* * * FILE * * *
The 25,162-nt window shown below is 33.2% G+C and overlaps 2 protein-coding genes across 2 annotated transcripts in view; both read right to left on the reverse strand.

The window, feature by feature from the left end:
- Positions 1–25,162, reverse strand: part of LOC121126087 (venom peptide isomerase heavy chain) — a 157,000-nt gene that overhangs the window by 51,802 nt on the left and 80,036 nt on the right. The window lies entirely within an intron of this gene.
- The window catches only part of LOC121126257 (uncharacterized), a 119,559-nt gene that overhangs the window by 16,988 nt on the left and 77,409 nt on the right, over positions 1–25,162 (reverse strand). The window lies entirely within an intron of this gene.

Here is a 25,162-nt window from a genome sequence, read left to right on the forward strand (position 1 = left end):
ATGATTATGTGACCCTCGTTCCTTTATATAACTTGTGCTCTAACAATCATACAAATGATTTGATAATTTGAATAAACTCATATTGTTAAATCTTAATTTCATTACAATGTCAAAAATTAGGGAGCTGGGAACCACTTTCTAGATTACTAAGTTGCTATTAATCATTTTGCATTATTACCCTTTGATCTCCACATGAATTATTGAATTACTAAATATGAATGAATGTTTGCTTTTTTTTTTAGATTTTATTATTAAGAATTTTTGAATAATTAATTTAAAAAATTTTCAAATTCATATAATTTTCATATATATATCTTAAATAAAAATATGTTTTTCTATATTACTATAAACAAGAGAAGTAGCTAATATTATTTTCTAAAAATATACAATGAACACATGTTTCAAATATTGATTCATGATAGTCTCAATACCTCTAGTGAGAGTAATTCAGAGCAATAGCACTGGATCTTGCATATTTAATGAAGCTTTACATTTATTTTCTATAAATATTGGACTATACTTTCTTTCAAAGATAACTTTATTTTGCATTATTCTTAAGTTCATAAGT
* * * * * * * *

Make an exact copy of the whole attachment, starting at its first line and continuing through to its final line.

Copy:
The 25,162-nt window shown below is 33.2% G+C and overlaps 2 protein-coding genes across 2 annotated transcripts in view; both read right to left on the reverse strand.

The window, feature by feature from the left end:
- Positions 1–25,162, reverse strand: part of LOC121126087 (venom peptide isomerase heavy chain) — a 157,000-nt gene that overhangs the window by 51,802 nt on the left and 80,036 nt on the right. The window lies entirely within an intron of this gene.
- The window catches only part of LOC121126257 (uncharacterized), a 119,559-nt gene that overhangs the window by 16,988 nt on the left and 77,409 nt on the right, over positions 1–25,162 (reverse strand). The window lies entirely within an intron of this gene.

Here is a 25,162-nt window from a genome sequence, read left to right on the forward strand (position 1 = left end):
ATGATTATGTGACCCTCGTTCCTTTATATAACTTGTGCTCTAACAATCATACAAATGATTTGATAATTTGAATAAACTCATATTGTTAAATCTTAATTTCATTACAATGTCAAAAATTAGGGAGCTGGGAACCACTTTCTAGATTACTAAGTTGCTATTAATCATTTTGCATTATTACCCTTTGATCTCCACATGAATTATTGAATTACTAAATATGAATGAATGTTTGCTTTTTTTTTTAGATTTTATTATTAAGAATTTTTGAATAATTAATTTAAAAAATTTTCAAATTCATATAATTTTCATATATATATCTTAAATAAAAATATGTTTTTCTATATTACTATAAACAAGAGAAGTAGCTAATATTATTTTCTAAAAATATACAATGAACACATGTTTCAAATATTGATTCATGATAGTCTCAATACCTCTAGTGAGAGTAATTCAGAGCAATAGCACTGGATCTTGCATATTTAATGAAGCTTTACATTTATTTTCTATAAATATTGGACTATACTTTCTTTCAAAGATAACTTTATTTTGCATTATTCTTAAGTTCATAAGT